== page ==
They will appreciate not having to slow down, and you will be able to continue your leisurely stroll.
A big reason that many people head out on a trail is to escape the incessant noise of normal everyday life. They would like to enjoy the sounds of nature and become immersed in the landscape.
When hiking, especially on trails that are more heavily trafficked, it’s kind to keep your noise levels to a minimum. This by no means that we all have to play the silent game as we trot through the forest, but it does mean that we should all refrain from causing an unnecessary racket.
Throughout my years of hiking, I have seen quite a few people that prefer to play music out loud on a speaker as they trek. I would advise against this.
Not only does it potentially annoy other hikers, but it also may affect wildlife behavior. If you insist on listening to music while you hike, either keep it at an unobtrusive volume or pop in an earbud to enjoy it privately.
An exception to this noise level rule is when hiking in bear country. Part of being bear-aware is hollering and shouting to let the bears know that you are around. You never want to sneak up on a bear, so don’t be afraid to belt out a few lyrics to your favorite song every once in a while.
It is completely understandable to not want to interact with other trail users more than necessary. You’re out here to lose yourself in the sights, sounds and smells of the natural world.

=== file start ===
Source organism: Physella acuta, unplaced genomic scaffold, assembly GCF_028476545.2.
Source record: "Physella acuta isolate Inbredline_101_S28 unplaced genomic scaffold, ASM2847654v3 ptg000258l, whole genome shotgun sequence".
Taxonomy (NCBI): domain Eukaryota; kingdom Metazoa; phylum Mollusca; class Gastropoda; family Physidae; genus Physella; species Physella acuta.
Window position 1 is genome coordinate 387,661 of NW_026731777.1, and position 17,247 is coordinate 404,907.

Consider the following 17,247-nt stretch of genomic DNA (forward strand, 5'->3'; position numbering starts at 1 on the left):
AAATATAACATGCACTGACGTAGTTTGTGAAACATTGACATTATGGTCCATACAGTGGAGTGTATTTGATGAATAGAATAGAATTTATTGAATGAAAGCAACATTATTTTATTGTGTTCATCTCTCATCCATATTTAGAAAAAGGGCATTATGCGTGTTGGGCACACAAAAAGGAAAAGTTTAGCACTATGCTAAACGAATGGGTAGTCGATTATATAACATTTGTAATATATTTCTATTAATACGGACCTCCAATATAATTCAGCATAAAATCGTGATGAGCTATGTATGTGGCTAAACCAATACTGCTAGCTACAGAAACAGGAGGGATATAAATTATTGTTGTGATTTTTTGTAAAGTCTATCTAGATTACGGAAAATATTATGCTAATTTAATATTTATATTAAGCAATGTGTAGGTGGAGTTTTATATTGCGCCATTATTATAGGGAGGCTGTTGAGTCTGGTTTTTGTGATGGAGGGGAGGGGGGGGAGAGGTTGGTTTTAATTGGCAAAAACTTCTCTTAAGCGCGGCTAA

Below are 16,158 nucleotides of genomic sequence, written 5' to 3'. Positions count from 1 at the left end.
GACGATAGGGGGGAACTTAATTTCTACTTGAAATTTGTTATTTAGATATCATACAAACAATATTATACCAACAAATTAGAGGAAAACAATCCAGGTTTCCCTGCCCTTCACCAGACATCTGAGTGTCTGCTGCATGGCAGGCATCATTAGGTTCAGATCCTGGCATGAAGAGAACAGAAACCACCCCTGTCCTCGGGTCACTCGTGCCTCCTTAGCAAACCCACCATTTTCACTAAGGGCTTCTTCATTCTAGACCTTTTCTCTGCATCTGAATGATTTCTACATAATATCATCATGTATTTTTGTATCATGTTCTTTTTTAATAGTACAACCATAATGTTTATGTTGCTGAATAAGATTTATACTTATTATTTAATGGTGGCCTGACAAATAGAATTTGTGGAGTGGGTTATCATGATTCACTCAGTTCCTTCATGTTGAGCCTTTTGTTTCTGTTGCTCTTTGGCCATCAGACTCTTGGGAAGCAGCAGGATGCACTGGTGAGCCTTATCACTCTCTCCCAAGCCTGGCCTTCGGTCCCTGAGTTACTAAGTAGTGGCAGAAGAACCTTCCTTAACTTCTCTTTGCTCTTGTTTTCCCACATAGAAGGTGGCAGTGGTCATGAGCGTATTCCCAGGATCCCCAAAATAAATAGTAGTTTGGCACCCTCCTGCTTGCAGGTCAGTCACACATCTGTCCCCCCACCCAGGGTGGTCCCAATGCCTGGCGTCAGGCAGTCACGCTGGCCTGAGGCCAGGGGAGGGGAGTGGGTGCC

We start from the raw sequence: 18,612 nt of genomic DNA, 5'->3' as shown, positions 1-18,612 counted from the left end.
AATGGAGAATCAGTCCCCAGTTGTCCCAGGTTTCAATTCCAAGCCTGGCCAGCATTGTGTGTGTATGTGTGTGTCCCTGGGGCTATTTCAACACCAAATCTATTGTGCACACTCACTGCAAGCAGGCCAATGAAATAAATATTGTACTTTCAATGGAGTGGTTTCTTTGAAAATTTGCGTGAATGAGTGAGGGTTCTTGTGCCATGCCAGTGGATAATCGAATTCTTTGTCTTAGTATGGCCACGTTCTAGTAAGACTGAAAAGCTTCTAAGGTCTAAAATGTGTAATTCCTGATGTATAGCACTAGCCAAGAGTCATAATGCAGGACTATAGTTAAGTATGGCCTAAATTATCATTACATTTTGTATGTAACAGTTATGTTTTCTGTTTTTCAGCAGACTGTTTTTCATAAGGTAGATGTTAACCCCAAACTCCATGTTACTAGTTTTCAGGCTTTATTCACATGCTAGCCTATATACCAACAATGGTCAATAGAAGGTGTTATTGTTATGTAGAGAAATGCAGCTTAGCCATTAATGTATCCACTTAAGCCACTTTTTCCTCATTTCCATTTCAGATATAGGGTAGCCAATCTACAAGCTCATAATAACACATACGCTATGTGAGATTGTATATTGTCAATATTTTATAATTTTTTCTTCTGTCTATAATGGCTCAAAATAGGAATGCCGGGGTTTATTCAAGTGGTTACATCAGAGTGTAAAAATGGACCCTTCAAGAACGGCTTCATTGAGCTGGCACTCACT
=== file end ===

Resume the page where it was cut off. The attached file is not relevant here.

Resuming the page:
Even so, always lead with friendliness first. Nobody expects you to be their new best friend, but they would no doubt enjoy a friendly smile as you pass by.
A smile and friendly greeting could be the difference between them feeling safe or them feeling a little sketched out. The outdoor community is a happy one, so let’s spread that happiness around to everyone we come in contact with.
Hiking with a Pet
When it comes to hiking with your four-legged best friend, the most important thing is to follow the local rules and regulations. Never hike with your dog on a trail that specifically says no dogs.
Having your dog on a leash when signs say to do so is also very important to follow. I get that your dog is a good boy/girl and does great off-leash, but not everyone feels comfortable around off-leash dogs.
Keep your pup under control at all times, including in the presence of any wildlife you may encounter. Letting your dog chase wildlife around is unacceptable. Always pick up after your pet to keep the trail clean and clear.
Hiking with a Group
Spending a Sunday afternoon with friends and family on the trail is no doubt a great decision. It is a beautiful thing to connect and share an interest, and what better place is there to do it than the great outdoors?